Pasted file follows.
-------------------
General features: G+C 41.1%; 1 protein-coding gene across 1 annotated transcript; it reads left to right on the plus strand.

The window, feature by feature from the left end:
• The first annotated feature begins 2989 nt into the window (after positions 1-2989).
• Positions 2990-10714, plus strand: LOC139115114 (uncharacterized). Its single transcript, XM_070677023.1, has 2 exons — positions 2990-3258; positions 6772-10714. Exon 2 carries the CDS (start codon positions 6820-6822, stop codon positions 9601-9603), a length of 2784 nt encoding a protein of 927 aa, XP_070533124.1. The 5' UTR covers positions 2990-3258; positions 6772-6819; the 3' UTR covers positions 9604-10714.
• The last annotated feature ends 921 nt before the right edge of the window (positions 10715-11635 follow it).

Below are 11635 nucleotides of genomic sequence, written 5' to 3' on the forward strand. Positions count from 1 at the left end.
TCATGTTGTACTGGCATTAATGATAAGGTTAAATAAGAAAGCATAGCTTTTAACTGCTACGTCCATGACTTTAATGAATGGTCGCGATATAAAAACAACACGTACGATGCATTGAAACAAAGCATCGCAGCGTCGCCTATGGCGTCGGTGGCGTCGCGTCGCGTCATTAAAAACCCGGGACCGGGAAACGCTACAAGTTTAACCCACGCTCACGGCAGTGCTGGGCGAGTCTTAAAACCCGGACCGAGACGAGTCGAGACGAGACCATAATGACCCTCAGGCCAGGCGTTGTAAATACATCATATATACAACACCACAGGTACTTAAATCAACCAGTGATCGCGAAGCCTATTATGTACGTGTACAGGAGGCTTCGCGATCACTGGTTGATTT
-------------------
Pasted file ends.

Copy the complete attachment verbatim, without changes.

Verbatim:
General features: G+C 41.1%; 1 protein-coding gene across 1 annotated transcript; it reads left to right on the plus strand.

The window, feature by feature from the left end:
• The first annotated feature begins 2989 nt into the window (after positions 1-2989).
• Positions 2990-10714, plus strand: LOC139115114 (uncharacterized). Its single transcript, XM_070677023.1, has 2 exons — positions 2990-3258; positions 6772-10714. Exon 2 carries the CDS (start codon positions 6820-6822, stop codon positions 9601-9603), a length of 2784 nt encoding a protein of 927 aa, XP_070533124.1. The 5' UTR covers positions 2990-3258; positions 6772-6819; the 3' UTR covers positions 9604-10714.
• The last annotated feature ends 921 nt before the right edge of the window (positions 10715-11635 follow it).

Below are 11635 nucleotides of genomic sequence, written 5' to 3' on the forward strand. Positions count from 1 at the left end.
TCATGTTGTACTGGCATTAATGATAAGGTTAAATAAGAAAGCATAGCTTTTAACTGCTACGTCCATGACTTTAATGAATGGTCGCGATATAAAAACAACACGTACGATGCATTGAAACAAAGCATCGCAGCGTCGCCTATGGCGTCGGTGGCGTCGCGTCGCGTCATTAAAAACCCGGGACCGGGAAACGCTACAAGTTTAACCCACGCTCACGGCAGTGCTGGGCGAGTCTTAAAACCCGGACCGAGACGAGTCGAGACGAGACCATAATGACCCTCAGGCCAGGCGTTGTAAATACATCATATATACAACACCACAGGTACTTAAATCAACCAGTGATCGCGAAGCCTATTATGTACGTGTACAGGAGGCTTCGCGATCACTGGTTGATTT